High-medium grade iron ore spread widens
The price differential between Argus-assessed 62pc and 65pc iron ore fines widened to a record high yesterday, driven by robust demand for the IOCJ grade and sluggish buying interest for most medium-grade fines.
The spread between Argus 65pc fines and the Argus ICX price for 62pc fines widened to $28.35/dry metric tonne (dmt) yesterday, a level not seen since the assessments began in May 2013. The 62pc-65pc index price differential has widened to more than $27/dmt in the first two trading days of July, up from $22-25/dmt in June and $12-15/dmt at the start of the year.
Rising prices for 65pc IOCJ fines, a key input for the Argus 65pc price, have been the main factor for the increase. A cargo of 65pc IOCJ fines with early June loading dates sold at $83.05/dmt on 28 May on the Corex online trading platform, while an early July loading cargo sold at $91.70/dmt on 29 June on the platform. The Argus 65pc fines index has increased by 6pc since 1 June, while the ICX price has fallen by over 2pc over the same period.
“IOCJ is the most sought fines in the market now, which has pushed up the 65pc index,” a north China trader said.
Soaring penalties for alumina and tight supplies of low-alumina fines from Brazilian mining firm Vale have helped blow out the differential between high-grade and medium-grade fines.
Vale’s BRBF fines and IOCJ fines have 1.5pc alumina each compared with an alumina content of as much as 2.6pc in PB fines, the most liquid seaborne product that is supplied by Australian mining firm Rio Tinto. This amounts to around a 1pc alumina difference between the major sources of liquidity for the 62pc and 65pc indexes.
The Argus alumina value-in-market adjustment increased to $6.50/dmt per 1pc alumina last week from $1.65/dmt per 1pc at the end of May, or about a $5/dmt increase over the same period where the 62pc-65pc index differential rose by more than $7/dmt from below $20/dmt in late May.
Trading firms could consistently count on premiums to trade floating basis PB fines cargoes, but these are have been trading at a discount of 50-80¢/dmt to the monthly 62pc index average in the off-screen market. Fixed price screen deals of 61pc PB fines have been in a $61-65/dmt range over the past month.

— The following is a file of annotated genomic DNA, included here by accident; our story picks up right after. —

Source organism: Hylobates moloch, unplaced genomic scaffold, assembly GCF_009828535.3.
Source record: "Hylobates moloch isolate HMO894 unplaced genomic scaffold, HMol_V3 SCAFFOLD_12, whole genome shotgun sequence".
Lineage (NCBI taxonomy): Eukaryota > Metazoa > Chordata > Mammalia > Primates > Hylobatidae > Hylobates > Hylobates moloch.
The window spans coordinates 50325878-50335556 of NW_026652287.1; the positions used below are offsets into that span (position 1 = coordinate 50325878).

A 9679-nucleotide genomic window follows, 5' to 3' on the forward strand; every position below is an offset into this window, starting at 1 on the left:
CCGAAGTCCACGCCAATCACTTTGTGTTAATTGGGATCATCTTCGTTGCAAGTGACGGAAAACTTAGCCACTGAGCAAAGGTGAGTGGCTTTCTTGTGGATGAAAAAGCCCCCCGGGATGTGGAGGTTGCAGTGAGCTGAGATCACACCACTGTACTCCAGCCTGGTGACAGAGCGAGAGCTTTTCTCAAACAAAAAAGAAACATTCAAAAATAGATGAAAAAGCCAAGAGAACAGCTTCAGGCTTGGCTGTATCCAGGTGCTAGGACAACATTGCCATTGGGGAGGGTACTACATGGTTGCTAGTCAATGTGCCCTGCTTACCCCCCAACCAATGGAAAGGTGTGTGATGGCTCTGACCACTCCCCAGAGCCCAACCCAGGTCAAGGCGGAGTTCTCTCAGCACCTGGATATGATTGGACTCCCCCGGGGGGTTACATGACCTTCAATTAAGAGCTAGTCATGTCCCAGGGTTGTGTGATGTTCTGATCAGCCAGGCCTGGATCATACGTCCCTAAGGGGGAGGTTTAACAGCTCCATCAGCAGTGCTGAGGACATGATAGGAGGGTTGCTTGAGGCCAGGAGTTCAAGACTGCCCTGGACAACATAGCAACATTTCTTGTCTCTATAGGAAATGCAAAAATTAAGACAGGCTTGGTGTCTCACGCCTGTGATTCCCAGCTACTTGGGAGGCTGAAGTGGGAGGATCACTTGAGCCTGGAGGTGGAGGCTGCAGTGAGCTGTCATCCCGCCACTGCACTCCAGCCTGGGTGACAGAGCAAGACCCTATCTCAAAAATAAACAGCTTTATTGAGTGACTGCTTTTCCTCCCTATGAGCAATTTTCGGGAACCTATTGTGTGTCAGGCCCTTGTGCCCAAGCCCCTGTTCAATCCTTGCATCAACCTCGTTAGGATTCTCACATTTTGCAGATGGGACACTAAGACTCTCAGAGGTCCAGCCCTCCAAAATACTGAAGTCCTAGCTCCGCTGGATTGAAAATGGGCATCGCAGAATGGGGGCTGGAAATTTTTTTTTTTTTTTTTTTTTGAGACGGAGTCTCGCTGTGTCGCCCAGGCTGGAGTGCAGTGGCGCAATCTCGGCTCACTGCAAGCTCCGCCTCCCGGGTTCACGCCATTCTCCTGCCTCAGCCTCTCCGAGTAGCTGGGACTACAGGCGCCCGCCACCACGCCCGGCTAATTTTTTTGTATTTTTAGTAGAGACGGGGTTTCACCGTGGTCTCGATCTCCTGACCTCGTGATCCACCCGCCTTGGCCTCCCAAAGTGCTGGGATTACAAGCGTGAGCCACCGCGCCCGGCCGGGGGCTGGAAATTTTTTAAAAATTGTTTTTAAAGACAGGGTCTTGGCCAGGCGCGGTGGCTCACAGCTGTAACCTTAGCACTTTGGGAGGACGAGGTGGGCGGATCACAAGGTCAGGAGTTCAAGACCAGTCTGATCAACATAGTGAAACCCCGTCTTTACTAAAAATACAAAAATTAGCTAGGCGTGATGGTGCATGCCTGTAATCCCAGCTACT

Rio Tinto may lower PB fines alumina levels to 2.35pc by removing RTX-F fines from the PB fines blend to lift its floating premium. Rio Tinto has started offering RTX fines as a standalone product to Chinese steel mills.
Shrinking production of domestic concentrate because of environmental restrictions on open-pit mining in China has lifted demand for imported low-alumina ores including BRBF fines and IOCJ fines. Mills are trying to seek cheaper options for low-alumina fines, such as Mauritanian grades, but these have limited supplies. Several steel mills in south and north China have lifted the proportion of Brazilian fines significantly in their furnace burden over the past month.
Mills are also using more lump in the furnace burden, as prices of 62pc lump cargoes continue to lag 65pc fines prices despite the lump premium to the 62pc fines index currently at a year’s high.
The increase in 65pc prices has also pressured the floating premium of imported pellet feed concentrate cargoes, which are offered on a 65pc fines basis. An offer yesterday for low-sulphur Chilean Atacama concentrate was at a $5/dmt premium to the 65pc index, while a similar cargo was offered at a $8/dmt premium to the index in mid-June.